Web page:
- Are Cricket Deterring Plants Hard to Grow?
- Garlic (Allium sativum)
- Marigold (Tagetes) – Blooms That Deter Various Pests
- Lemon Eucalyptus (Corymbia citriodora)
- Citronella (Cymbopogon Nardus) – Lemony Grass That Keeps Insects Away
- Mint Plants (Mentha)
- Lemon Balm (Melissa Officinalis) – Citrusy Herb That Insects Avoid
- Basil (Ocimum basilicum)
- Lavender (Lavandula) – Fragrant Blooms That Insects Dislike
Repelling Crickets with Plants
Cricket repellent plants are a wonderful addition to the garden. Not only do they repel crickets and other common pests, but some attract butterflies and bees, while others are great for harvesting for the kitchen. Add appeal to the yard and keep pests at bay with plants that deter crickets.
What Plants Keep Crickets Away?
Cricket repelling plants emit a scent that insects like crickets hate, causing them to look for other areas to live and breed.
What plants repel crickets? A range of aromatic herbs, scented flowers, alliums, and ornamental grasses keep crickets at bay. Some are annuals, while others are perennial, and they are relatively simple to grow in the home garden.
Do Plants that Deter Crickets Keep Other Pests Away?
Plants that deter crickets keep a variety of other common pests away, like the flea beetle, tomato hornworm, and asparagus beetle. There are many ways to deter crickets with plants. Growing cricket-repellent plants around your home keeps these noisy insects away and deter other pests from destroying your garden.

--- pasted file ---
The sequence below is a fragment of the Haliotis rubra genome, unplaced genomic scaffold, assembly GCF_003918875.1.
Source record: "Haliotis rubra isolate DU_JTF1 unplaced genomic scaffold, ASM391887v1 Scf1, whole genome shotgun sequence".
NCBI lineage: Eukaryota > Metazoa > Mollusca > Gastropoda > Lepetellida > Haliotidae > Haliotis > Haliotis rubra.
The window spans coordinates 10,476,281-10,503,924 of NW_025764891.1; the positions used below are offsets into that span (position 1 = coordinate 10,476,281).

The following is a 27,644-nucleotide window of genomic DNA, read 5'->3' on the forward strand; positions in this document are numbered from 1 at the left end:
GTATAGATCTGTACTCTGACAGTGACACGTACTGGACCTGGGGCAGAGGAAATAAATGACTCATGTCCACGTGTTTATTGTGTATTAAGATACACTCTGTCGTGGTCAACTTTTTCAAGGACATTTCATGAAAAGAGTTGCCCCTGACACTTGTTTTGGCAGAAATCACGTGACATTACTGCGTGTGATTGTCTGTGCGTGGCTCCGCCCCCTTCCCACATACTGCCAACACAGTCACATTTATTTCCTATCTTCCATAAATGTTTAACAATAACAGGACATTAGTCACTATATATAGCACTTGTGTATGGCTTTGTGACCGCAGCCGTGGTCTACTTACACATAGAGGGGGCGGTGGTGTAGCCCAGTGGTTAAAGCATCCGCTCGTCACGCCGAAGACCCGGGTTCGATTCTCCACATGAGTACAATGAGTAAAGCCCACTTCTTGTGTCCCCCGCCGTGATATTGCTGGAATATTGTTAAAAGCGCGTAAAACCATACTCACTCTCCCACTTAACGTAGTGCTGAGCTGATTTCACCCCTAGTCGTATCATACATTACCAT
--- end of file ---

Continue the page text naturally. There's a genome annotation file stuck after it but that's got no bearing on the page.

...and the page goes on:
Ideal Locations For Growing Plants That Deter Crickets
The key to picking the perfect spot for your plant is to check the plant care tag for sun and shade requirements. Good places to grow plants that keep crickets away are near doorways and windows to keep the insects from entering your home.
Grow them around a vegetable garden to keep pests from ruining your crops, plant them near a patio or porch, and place potted plants near backyard seating areas. Growing repellent plants in the garden is an excellent way to kill spider crickets and repel other pests from entering your home.
Are Cricket Deterring Plants Hard to Grow?
Fortunately, most cricket repellent plants are easy growers. While some, like lavender and lemon eucalyptus, need extra attention from you to flourish, other plants, like basil and mint, almost take care of themselves and are perfect for the beginning gardener.
Garlic (Allium sativum)
Planting garlic in the garden is a win-win since this plant repels a wide range of insects, from the mosquito to the mole cricket and field cricket, and you get to enjoy harvesting fresh garlic bulbs at the end of the season.
This close relative to the onion grows 12 to 18-inch tall grass-like leaves above ground and flavorful bulbs beneath the soil. However, while garlic is tasty to humans and repels pests, it’s toxic to pets, and caution is necessary. Plant garlic to keep insects at bay, or use the cloves to make a spray bottle of garlic spray or hot pepper spray.
Marigold (Tagetes) – Blooms That Deter Various Pests
Marigolds are among the best flowers for keeping away many pests. They produce colorful blooms all summer and have a scent that repels all types of crickets, from the Mormon cricket to the house cricket, along with mosquitoes, cabbage worms, and other pests.
These annual plants are one of the easiest to grow, and the blooms attract beneficial insects. Depending on the type, they grow 4 to 48 inches tall, and prefer growing in full sun.